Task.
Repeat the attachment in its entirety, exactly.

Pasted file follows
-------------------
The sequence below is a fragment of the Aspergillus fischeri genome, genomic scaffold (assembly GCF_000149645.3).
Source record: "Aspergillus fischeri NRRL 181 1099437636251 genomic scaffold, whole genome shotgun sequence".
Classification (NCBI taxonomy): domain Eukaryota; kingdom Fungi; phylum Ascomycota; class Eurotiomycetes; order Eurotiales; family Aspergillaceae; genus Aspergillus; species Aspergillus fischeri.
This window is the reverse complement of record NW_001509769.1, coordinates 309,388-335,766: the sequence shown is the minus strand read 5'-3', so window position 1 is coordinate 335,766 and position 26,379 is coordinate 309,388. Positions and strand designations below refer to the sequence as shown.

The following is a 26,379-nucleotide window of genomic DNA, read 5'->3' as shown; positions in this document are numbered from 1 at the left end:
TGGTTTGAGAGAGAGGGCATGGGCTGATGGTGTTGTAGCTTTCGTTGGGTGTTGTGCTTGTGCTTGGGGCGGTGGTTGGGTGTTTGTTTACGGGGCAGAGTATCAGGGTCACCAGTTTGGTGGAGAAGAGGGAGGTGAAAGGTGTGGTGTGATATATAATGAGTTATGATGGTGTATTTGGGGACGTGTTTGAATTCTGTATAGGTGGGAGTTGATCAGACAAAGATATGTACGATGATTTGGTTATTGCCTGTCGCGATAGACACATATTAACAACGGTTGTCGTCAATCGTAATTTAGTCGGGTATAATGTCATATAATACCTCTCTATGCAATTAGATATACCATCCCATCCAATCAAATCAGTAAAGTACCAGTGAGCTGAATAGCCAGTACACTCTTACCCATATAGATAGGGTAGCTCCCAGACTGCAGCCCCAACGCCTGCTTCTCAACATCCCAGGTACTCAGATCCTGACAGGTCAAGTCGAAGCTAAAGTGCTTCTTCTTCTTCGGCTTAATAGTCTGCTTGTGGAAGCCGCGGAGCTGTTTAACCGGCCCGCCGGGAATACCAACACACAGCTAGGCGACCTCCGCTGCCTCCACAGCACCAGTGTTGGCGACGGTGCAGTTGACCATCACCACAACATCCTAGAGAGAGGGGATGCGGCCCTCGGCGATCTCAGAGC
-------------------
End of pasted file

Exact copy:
The sequence below is a fragment of the Aspergillus fischeri genome, genomic scaffold (assembly GCF_000149645.3).
Source record: "Aspergillus fischeri NRRL 181 1099437636251 genomic scaffold, whole genome shotgun sequence".
Classification (NCBI taxonomy): domain Eukaryota; kingdom Fungi; phylum Ascomycota; class Eurotiomycetes; order Eurotiales; family Aspergillaceae; genus Aspergillus; species Aspergillus fischeri.
This window is the reverse complement of record NW_001509769.1, coordinates 309,388-335,766: the sequence shown is the minus strand read 5'-3', so window position 1 is coordinate 335,766 and position 26,379 is coordinate 309,388. Positions and strand designations below refer to the sequence as shown.

The following is a 26,379-nucleotide window of genomic DNA, read 5'->3' as shown; positions in this document are numbered from 1 at the left end:
TGGTTTGAGAGAGAGGGCATGGGCTGATGGTGTTGTAGCTTTCGTTGGGTGTTGTGCTTGTGCTTGGGGCGGTGGTTGGGTGTTTGTTTACGGGGCAGAGTATCAGGGTCACCAGTTTGGTGGAGAAGAGGGAGGTGAAAGGTGTGGTGTGATATATAATGAGTTATGATGGTGTATTTGGGGACGTGTTTGAATTCTGTATAGGTGGGAGTTGATCAGACAAAGATATGTACGATGATTTGGTTATTGCCTGTCGCGATAGACACATATTAACAACGGTTGTCGTCAATCGTAATTTAGTCGGGTATAATGTCATATAATACCTCTCTATGCAATTAGATATACCATCCCATCCAATCAAATCAGTAAAGTACCAGTGAGCTGAATAGCCAGTACACTCTTACCCATATAGATAGGGTAGCTCCCAGACTGCAGCCCCAACGCCTGCTTCTCAACATCCCAGGTACTCAGATCCTGACAGGTCAAGTCGAAGCTAAAGTGCTTCTTCTTCTTCGGCTTAATAGTCTGCTTGTGGAAGCCGCGGAGCTGTTTAACCGGCCCGCCGGGAATACCAACACACAGCTAGGCGACCTCCGCTGCCTCCACAGCACCAGTGTTGGCGACGGTGCAGTTGACCATCACCACAACATCCTAGAGAGAGGGGATGCGGCCCTCGGCGATCTCAGAGC